Progress still needed on US insurers’ climate risk policies, report finds

June 26, 2024|Written by

US insurers are making some progress on integrating climate risks into their strategy and management processes but there are still many gaps that need to be addressed, an analysis by campaign group Ceres has found.

While 94% of insurers are reporting on their risk management, only 29% reported their metrics and targets related to climate risk in the past year, according to the report.

“The good news is we’re not debating now whether there should be disclosures … [but] there’s a lot of work that needs to be done,” said Steve Rothstein, managing director of sustainable capital markets at Ceres.

The report, which is the second annual analysis of insurers’ climate risk strategies by Ceres, looked at survey data from 516 insurance groups, representing about 80% of the US insurance sector. It follows the four pillars of the framework developed by the Task Force on Climate-related Financial Disclosures (TCFD). 

Only insurers with US$100mn or more in revenue premiums are required to submit their climate risk data, although some state insurance commissioners are starting to require smaller companies to also report, Rothstein told Green Central Banking.

The report found that 86% of insurers outlined their strategies and 81% detailed their governance structure. However, only 26% provided disclosures that covered all of the pillars of the TCFD framework, with 44% disclosing three of the four.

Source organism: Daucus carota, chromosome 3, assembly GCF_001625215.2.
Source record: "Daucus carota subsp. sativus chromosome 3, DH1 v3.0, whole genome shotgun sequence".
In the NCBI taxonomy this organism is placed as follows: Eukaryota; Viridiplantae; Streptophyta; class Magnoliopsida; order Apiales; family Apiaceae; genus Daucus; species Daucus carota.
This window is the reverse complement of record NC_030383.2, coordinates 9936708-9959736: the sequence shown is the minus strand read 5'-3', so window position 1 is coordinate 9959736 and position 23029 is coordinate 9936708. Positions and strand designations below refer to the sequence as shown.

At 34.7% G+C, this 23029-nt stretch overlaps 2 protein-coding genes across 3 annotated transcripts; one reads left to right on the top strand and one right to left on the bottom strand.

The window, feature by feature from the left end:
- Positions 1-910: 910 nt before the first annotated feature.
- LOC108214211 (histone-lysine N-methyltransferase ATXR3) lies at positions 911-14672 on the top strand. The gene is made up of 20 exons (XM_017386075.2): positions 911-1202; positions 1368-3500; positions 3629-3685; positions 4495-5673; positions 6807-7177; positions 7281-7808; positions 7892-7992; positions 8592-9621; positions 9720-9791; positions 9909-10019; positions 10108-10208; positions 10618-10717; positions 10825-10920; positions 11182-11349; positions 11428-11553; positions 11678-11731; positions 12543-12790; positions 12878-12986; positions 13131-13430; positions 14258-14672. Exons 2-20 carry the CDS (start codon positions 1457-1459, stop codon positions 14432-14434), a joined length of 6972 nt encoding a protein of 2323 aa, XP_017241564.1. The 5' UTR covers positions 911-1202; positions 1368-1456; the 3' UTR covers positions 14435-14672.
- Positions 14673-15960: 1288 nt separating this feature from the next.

The analysis also found some improvement in some sub-areas compared to last year’s report, but overall, there was minimal improvement. There was a slight decline in two areas: describing their management’s role in addressing climate risks and describing the targets used to manage their risks and opportunities.

Ceres recommended that moving forward, insurers establish common methodologies and frameworks, as well as leverage tools to better identify, assess, and manage climate risks. In addition, insurers should measure and report their greenhouse gas emissions, while regulators should use the data in the report to analyse how insurers are addressing climate risks.

Rothstein also said regulators and consumers should read their insurer’s climate disclosure reports and ask questions. Insurers should also communicate with each other both on the underwriting and investment side. He’d also like regulators to require midsize insurers to disclose their climate risk management strategies and for all insurers to have a climate transition plan.

“There are many insurers where the climate people on their underwriting side, on the product side, may or may not be in direct connection with their investment side,” Rothstein said.

The Federal Reserve’s most recent climate scenario analysis of the six largest US banks found that there was a lack of insurance and climate risk data. Because banks require insurance coverage to get a mortgage, experts say the lack of data is concerning and could have a huge impact on vulnerable communities in the US.

“We believe that you can’t manage a problem if you first can’t measure a problem, and if a bank doesn’t know how much exposure [there is] from insurance companies or the other sectors, they’re inherently going to be a greater risk if they can’t manage them,” Rothstein said.

This page was last updated June 26, 2024

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